Point Austin: Unlearned History
Vietnam War Summit raises ghosts and questions
I'm uncertain now whether, to many or even most Chronicle readers, the Vietnam War seems little more than ancient history. To the generation now aging out of public consciousness (my own), it was the formative experience of our young lives – along with the 1963 assassination of President John F. Kennedy, an event with which it's all tangled up in the mind. (Recent evidence: Stephen King's 2011 novel 11/22/63, and its Hulu adaptation, a strenuous attempt to reimagine stopping the assassination primarily as a way to prevent the Vietnam War – a fond illusion also beloved of Oliver Stone.)
These musings are prompted by the LBJ Library's Vietnam War Summit, a three-day program reconsidering the events of the war, almost exclusively from the U.S. perspective. I note the latter because the war didn't happen to us. We chose it as a country, via a political class that valued Western imperial continuation and U.S. military "credibility" above all other international values. The people we waged war upon – Vietnamese, Cambodians, Laotians, and others – had no say in the matter, and paid in the millions of lives, for a militarist adventure that cost us tens of thousands, and eventually the national and international "credibility" of U.S. motives that was allegedly the war's political justification. "After such knowledge," wrote T.S. Eliot in the aftermath of World War I, "what forgiveness?"
This essay is being written on Tuesday afternoon, while the first panels of the program are taking place, and they have already brought very mixed emotions. The first – "Commanders-in-Chief" – featured historian H.W. Brands with a couple of presidential aides (Nixon's Alexander Butterfield, LBJ's Tom Johnson) who thought it their business still to defend their bosses' sanguinary decisions and the war itself as a holding action against international communism. Brands was a bit more nuanced – not swallowing entirely the political mythologies offered by the others – but one was left with the impression, once again, that the central narrative of the war was the difficult moral predicament of Western officials.
That was followed by a panel of U.S. Army veterans, who told soldiers' stories like those of soldiers always and everywhere. As very young men, they endured terrible and terrifying hardships, lost many of their fellows, did what they could to survive, and now live with the physical and psychic burdens of what happened to them. Many years ago, I visited a small museum on the border of England and Scotland, containing a few mementos and letters of the Roman soldiers who sojourned there centuries ago, at the furthest extremity of the Empire. They missed their families, they feared the resentful or rebellious locals, they wanted warm socks. War is an experience of endless tedium irregularly interrupted by terror.
The U.S. veterans also complained of a supposed North Vietnamese "sanctuary" in Cambodia – where North Vietnamese Army soldiers allegedly could not be pursued over the border. They failed to mention Richard Nixon's "secret bombing" of Cambodia (secret to U.S. media, no secret to the Cambodians), which from 1969 to 1973 dropped more munitions on that largely rural country than were used in the entire Pacific theatre of World War II. Nixon and his Joint Chiefs were convinced an imaginary NVA headquarters could be destroyed in Cambodia – instead, they destroyed much of the fabric of Cambodian life, creating a vacuum that was filled by yet another U.S. legacy, the deranged and murderous Khmer Rouge.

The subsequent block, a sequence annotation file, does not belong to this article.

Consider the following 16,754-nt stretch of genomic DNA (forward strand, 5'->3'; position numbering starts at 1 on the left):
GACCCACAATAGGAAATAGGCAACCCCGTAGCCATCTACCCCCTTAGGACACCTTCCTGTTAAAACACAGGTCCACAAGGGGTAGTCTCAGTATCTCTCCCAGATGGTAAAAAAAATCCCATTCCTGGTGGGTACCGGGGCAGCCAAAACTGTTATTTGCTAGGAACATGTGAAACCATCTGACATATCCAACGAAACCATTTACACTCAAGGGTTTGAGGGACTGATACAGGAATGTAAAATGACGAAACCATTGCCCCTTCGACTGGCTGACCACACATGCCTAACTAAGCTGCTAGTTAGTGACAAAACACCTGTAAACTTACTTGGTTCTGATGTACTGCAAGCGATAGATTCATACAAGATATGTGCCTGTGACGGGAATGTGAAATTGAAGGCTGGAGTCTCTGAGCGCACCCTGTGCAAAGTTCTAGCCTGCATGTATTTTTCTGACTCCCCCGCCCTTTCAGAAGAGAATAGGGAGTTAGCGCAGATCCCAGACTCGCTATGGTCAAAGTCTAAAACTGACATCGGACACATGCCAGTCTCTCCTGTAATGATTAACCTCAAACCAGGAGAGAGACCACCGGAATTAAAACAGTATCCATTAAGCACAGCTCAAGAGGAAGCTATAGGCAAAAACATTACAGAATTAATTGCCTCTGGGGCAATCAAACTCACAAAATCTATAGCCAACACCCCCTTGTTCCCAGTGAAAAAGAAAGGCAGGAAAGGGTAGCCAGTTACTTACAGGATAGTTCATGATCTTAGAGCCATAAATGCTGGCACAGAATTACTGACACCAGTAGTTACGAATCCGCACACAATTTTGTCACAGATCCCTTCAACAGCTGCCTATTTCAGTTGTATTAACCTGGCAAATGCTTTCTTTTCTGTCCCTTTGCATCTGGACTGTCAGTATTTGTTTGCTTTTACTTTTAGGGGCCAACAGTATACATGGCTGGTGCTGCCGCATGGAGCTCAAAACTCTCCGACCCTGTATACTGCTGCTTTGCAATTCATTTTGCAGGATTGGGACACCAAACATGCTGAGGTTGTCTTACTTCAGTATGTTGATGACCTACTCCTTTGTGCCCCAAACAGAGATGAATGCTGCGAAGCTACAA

The Summit recruited as its Tuesday night featured guest one of the architects of that mass bombing, Henry Kissinger, notorious for transmitting his version of Nixon's order ("I want them to hit everything") concerning Cambodia. "Anything that flies," echoed Kissinger, "on anything that moves."
And so it was done – just one massively vicious episode in an extraordinarily irrational and unjust war. I have no particular stomach to hear an un-indicted Kissinger explain himself again, recalling instead one of Christopher Hitchens' more sensible judgments: "Kissinger should have the door shut in his face by every decent person and should be shamed, ostracized, and excluded. No more dinners in his honor; no more respectful audiences for his absurdly overpriced public appearances; no more smirking photographs with hostesses and celebrities; no more soliciting of his worthless opinions by sycophantic editors and producers."
This appearance has been billed by the LBJ School as possibly Kissinger's "last time addressing his role in the Vietnam War." I very much doubt that he will be begging for forgiveness, the only posture that could possibly begin to retrieve his humanity – for crimes of realpolitik in Indonesia and Chile as well as Vietnam.
Wrenching back to the present: John Pilger, among others, has pointed out the contemporary echoes of Cambodia in the Middle East. "Like Pol Pot and the Khmer Rouge," he wrote in 2014, "ISIS are the mutations of a western state terror dispensed by a venal imperial elite undeterred by the consequences of actions taken at great remove in distance and culture."
I wish I could say that, as Americans, we learned our necessary lessons from the Vietnam War. I see precious little evidence that is so.